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  1. Default Kansas City to San Francisco

    I am new to this forum and really enjoy the information shared here. I am from Kansas City and I am moving to San Francisco.
    I am planning a road trip from Kansas City to San Francisco in the first week of February. My car is a Toyota Camry, 1998 with 142K on it. I can spend up to 3-4 days in the trip. Can you please suggest me a reasonable route? My only concern is driving I-70W through the Rockies in the winter.


  2. #2
    Join Date
    Mar 2005
    Tucson, AZ

    Default Rockies in the Winter

    Welcome aboard the RoadTrip America Forums!

    First off, there's no way to drive from Kansas City to San Francisco in just a few days without crossing the Rockies. Secondly, I-70 is not the most direct route between those two cities. That would be I-29 up to Nebraska City, NE-2 over to Lincoln, and I-80 the rest of the way. That would take just a shade over three days at a reasonable pace, leaving you your fourth day as a reserve in case you hit bad weather. In that case you would simply pull up and settle into a warm motel before the roads got too bad and wait for the storm to pass and the road crews to do their excellent job at returning the highways to a safe state. Note that the Interstates get first priority for such resources and that the farther north you are the more experience and better equipment those crews have.

    Conversely, if you try to go south to avoid any possible bad weather, say I-35/US-400/US-54 down to I-40 and then back up through the Central Valley to the Bay Area, you have by no means assured yourself of a snow-free drive. I-40, while relatively flat, does climb to over 7,000 feet in elevation in northern Arizona and can and does see significant snowfall. What you assuredly will do by going that way is to chew up almost all of your extra time, meaning that if you do see snow you won't be able to just sit it out.

    Your car is probably up to the trek, but only you know what kind of shape it's actually in. The days when an odometer turning 100,000 miles was a noteworthy event are long past, with many now even having an additional tumbler to keep track of multiples of that number. So if your car has been well maintained and is in good shape, it should be no cause for concern. You should have it checked out by a mechanic you trust, have the fluids topped or changed, have the tires checked and replaced if necessary, that sort of thing.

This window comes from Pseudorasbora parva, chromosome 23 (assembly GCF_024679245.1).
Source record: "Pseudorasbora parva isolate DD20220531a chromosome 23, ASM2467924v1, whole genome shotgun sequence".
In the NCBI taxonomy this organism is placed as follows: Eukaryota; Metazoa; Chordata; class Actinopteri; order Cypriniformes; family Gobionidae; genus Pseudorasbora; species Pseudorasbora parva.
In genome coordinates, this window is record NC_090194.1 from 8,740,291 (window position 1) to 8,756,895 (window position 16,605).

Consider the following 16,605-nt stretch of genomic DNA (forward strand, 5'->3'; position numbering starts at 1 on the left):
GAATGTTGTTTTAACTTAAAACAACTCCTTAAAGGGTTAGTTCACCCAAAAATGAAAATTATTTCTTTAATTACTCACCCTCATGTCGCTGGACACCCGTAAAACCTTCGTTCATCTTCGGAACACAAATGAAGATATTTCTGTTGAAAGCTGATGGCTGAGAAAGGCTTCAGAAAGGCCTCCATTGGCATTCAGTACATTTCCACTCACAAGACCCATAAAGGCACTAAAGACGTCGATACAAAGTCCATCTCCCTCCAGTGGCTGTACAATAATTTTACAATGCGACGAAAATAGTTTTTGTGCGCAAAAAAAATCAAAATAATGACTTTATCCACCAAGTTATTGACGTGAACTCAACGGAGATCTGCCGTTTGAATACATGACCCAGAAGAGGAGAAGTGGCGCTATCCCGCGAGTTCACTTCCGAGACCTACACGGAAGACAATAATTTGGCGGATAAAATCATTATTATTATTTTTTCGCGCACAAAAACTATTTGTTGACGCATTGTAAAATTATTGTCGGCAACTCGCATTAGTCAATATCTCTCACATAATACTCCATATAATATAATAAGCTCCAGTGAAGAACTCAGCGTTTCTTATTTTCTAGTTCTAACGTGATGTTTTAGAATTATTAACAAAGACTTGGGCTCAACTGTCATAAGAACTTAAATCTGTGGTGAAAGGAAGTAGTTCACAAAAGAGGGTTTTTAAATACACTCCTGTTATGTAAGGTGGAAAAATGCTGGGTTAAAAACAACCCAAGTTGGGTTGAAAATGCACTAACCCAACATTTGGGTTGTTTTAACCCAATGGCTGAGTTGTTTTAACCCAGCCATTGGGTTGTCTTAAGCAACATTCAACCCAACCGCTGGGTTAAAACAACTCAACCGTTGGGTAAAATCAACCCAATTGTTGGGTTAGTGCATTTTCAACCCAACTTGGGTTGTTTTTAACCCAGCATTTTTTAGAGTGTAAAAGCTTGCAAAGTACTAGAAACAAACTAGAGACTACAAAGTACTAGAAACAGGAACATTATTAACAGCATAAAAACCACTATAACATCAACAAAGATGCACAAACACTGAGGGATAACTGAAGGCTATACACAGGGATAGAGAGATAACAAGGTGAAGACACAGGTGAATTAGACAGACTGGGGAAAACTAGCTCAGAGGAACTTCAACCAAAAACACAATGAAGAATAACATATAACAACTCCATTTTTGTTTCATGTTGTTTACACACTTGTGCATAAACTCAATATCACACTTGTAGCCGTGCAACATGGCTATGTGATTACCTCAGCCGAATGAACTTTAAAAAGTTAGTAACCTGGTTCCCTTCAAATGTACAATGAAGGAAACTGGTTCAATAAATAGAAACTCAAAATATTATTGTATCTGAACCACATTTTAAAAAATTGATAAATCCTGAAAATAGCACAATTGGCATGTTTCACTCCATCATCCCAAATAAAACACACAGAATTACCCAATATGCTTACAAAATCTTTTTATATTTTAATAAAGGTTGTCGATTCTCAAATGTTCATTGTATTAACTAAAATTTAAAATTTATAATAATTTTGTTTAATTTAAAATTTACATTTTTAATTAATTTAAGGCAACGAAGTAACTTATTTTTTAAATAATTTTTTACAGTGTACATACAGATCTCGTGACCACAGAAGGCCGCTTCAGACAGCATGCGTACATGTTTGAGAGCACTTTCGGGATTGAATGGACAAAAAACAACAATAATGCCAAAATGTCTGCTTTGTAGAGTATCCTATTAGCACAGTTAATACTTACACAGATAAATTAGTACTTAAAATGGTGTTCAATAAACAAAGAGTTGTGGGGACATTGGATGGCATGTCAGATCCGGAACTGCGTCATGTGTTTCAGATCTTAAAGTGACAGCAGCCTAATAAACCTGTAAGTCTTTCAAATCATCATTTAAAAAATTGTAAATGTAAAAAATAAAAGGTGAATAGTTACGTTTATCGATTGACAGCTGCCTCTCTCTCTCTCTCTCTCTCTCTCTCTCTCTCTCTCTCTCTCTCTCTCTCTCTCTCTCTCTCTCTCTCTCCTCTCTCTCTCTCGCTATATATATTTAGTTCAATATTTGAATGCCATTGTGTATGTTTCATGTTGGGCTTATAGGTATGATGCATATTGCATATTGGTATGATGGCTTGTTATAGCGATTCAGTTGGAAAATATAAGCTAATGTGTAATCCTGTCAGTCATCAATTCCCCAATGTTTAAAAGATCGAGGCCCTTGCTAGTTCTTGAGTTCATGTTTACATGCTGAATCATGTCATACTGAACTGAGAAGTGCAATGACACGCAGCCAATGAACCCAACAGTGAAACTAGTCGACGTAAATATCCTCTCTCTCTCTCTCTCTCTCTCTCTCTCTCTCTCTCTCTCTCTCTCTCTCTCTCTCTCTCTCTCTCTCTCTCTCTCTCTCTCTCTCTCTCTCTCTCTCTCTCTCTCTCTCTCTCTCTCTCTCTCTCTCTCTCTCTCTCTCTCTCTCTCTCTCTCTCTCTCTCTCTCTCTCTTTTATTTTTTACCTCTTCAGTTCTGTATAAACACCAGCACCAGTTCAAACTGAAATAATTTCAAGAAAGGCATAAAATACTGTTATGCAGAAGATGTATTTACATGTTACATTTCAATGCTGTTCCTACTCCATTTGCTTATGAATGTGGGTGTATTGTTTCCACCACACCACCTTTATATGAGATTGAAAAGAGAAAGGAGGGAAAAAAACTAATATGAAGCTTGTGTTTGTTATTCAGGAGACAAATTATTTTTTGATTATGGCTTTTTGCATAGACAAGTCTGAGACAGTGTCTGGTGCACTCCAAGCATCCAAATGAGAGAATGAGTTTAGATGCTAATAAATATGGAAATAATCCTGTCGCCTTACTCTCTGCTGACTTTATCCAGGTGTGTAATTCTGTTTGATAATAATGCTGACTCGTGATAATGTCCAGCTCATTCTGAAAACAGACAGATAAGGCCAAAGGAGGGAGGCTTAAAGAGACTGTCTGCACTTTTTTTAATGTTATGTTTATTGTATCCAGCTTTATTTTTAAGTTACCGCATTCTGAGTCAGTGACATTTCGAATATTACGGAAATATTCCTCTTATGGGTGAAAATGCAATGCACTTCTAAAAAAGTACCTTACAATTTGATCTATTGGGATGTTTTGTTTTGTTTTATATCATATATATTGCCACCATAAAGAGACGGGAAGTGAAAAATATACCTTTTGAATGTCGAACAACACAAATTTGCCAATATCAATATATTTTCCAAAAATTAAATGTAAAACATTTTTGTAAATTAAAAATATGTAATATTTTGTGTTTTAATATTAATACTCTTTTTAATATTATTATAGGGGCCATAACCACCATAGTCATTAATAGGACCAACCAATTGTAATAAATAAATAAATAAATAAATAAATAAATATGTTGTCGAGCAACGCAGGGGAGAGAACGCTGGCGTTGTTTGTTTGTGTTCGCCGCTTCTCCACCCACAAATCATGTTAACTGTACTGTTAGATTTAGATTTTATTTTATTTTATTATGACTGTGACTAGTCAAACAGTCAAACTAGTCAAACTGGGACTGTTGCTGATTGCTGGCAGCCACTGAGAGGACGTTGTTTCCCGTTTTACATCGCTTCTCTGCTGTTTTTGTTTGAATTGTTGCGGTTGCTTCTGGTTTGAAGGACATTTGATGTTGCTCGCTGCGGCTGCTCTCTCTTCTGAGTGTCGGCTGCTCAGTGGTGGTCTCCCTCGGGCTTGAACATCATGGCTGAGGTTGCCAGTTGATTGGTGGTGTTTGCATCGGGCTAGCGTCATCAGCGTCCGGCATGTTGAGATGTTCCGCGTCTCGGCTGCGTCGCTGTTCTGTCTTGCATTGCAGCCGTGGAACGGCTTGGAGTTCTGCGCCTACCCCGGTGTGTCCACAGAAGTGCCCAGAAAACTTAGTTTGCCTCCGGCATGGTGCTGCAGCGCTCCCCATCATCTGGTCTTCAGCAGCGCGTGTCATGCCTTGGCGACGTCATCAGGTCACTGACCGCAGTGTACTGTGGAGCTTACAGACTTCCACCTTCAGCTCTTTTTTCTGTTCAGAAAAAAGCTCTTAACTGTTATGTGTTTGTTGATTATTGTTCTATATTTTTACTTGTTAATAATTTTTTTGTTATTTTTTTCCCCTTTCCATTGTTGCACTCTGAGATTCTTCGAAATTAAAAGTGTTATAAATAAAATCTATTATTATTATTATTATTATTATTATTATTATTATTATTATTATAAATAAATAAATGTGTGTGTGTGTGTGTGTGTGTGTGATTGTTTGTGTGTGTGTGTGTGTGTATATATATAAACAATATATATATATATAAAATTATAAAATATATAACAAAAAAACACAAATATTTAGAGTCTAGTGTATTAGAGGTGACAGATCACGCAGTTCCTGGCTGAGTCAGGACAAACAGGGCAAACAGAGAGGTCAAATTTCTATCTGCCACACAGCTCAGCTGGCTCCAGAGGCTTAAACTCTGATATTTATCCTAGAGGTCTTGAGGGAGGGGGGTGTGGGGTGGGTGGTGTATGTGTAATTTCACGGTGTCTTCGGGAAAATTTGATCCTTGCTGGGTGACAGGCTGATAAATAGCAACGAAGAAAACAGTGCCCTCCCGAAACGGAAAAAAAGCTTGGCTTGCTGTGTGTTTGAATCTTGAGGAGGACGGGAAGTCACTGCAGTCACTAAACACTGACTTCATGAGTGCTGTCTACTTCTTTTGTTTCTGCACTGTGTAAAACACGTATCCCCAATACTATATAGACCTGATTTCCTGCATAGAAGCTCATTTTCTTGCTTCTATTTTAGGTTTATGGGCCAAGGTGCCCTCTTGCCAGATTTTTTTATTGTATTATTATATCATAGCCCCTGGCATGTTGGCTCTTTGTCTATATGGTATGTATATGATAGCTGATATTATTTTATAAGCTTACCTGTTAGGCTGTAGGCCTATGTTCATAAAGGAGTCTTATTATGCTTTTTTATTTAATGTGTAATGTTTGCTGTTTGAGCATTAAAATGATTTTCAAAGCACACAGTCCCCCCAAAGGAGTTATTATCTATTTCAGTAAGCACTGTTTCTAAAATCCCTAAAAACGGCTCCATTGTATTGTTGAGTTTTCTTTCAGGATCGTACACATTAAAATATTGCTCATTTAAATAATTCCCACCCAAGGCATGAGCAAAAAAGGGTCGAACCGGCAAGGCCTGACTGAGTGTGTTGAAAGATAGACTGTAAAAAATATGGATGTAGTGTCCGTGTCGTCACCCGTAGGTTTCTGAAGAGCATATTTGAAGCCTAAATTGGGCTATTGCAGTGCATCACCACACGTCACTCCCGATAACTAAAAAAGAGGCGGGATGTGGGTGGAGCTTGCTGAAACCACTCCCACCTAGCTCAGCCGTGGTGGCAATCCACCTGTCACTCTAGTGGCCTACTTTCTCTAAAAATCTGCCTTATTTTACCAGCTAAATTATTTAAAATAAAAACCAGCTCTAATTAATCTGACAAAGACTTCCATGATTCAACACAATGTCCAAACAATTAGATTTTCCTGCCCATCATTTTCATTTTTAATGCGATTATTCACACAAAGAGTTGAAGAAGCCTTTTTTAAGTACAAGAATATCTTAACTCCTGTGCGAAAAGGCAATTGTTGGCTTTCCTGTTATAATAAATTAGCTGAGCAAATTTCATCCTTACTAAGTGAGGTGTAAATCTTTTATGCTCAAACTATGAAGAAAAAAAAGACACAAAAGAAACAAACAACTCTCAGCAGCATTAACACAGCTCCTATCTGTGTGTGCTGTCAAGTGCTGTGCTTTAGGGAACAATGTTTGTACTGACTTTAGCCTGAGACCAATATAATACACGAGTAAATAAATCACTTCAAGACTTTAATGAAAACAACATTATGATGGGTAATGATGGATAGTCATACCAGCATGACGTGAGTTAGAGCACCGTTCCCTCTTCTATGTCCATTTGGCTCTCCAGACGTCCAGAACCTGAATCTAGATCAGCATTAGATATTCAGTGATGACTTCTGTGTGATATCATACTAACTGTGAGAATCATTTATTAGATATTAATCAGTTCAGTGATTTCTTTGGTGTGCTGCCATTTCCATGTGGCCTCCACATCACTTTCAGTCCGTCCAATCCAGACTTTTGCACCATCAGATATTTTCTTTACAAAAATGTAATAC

All in all, with just a modicum of preparation and a reasonable margin in case of unforeseen events, this should be a great adventure.


  3. #3
    Join Date
    May 2011
    Southern California


    This is an example of how the online electronic mapping programs don't even suggest I-70. Both Google Maps and Mapquest recommend the route given by AZBuck above - up I-29, NE-2, and I-80.

    While I-70 seems logical, it does just END in the middle of Utah. You'd have to use US-50 from I-70 to head north to I-80 in Salt Lake City, then head west again. Going that way adds 130 miles to your trip, too.


  4. Default

    Thanks AZBuck and Donna.
    I will stick with I29/NE2/I80 route. I am just curious about the driving conditions in 1st week of Feb. Along with that can anyone please suggest some good places to stay and eat? I can spend 3 nights 4 days for this trip.
    Thanks again!

  5. #5
    Join Date
    Jul 2007
    South of England.


    I will stick with I29/NE2/I80 route. I am just curious about the driving conditions in 1st week of Feb.
    There is just no way of predicting what road and weather conditions will be until you can get the forecasts a day or two prior to leaving. Even historical data is of no real use, as it has no bearing on what will happen at the exact time you travel. It's then that you could decide on your best route option.

  6. #6
    Join Date
    May 2003
    Green County, Wisconsin


    If you hit clear weather, you could do the trip in 3 days, stopping in Kimball, Nebraska and Wendover, Nevada. Those would be pretty long days (10-12 hours), but the upper end of what you could do.

    If I were you, and you see good weather to start, I would try to get through Nebraska as quickly as possible to take advantage of that good weather. If things are still good on the second day, you might look at stopping a bit short in Salt Lake City. You could then shoot for Reno for your third night, having a relatively easy 4th day into SF.

    Of course, if there is bad weather, you might have to throw those stops out the window. The good thing is that on the interstate, every city of any size at all has motels, restaurants and other traveler services, and it is pretty rare to go more than 50 miles between cities where you can stop and wait for things to improve.

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